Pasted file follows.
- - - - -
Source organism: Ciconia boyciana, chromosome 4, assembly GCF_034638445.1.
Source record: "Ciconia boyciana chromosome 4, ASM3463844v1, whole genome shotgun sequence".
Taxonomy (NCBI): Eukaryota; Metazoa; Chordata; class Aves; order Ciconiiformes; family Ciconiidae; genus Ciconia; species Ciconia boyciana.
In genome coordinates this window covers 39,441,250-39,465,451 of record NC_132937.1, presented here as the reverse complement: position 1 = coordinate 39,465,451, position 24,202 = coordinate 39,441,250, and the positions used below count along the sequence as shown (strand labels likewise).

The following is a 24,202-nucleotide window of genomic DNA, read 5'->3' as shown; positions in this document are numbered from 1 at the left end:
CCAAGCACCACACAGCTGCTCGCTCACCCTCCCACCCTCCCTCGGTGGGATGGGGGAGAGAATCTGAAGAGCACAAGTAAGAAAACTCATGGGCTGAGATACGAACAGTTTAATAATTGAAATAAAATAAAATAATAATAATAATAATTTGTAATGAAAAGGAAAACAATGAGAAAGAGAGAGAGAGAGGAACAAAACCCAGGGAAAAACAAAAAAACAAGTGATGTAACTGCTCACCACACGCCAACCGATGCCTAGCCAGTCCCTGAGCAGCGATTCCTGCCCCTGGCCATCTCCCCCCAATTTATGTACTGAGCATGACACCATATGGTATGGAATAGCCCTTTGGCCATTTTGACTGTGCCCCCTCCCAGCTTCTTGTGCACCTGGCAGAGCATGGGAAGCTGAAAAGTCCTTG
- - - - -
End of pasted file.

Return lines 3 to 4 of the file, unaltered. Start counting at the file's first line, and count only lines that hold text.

Taxonomy (NCBI): Eukaryota; Metazoa; Chordata; class Aves; order Ciconiiformes; family Ciconiidae; genus Ciconia; species Ciconia boyciana.
In genome coordinates this window covers 39,441,250-39,465,451 of record NC_132937.1, presented here as the reverse complement: position 1 = coordinate 39,465,451, position 24,202 = coordinate 39,441,250, and the positions used below count along the sequence as shown (strand labels likewise).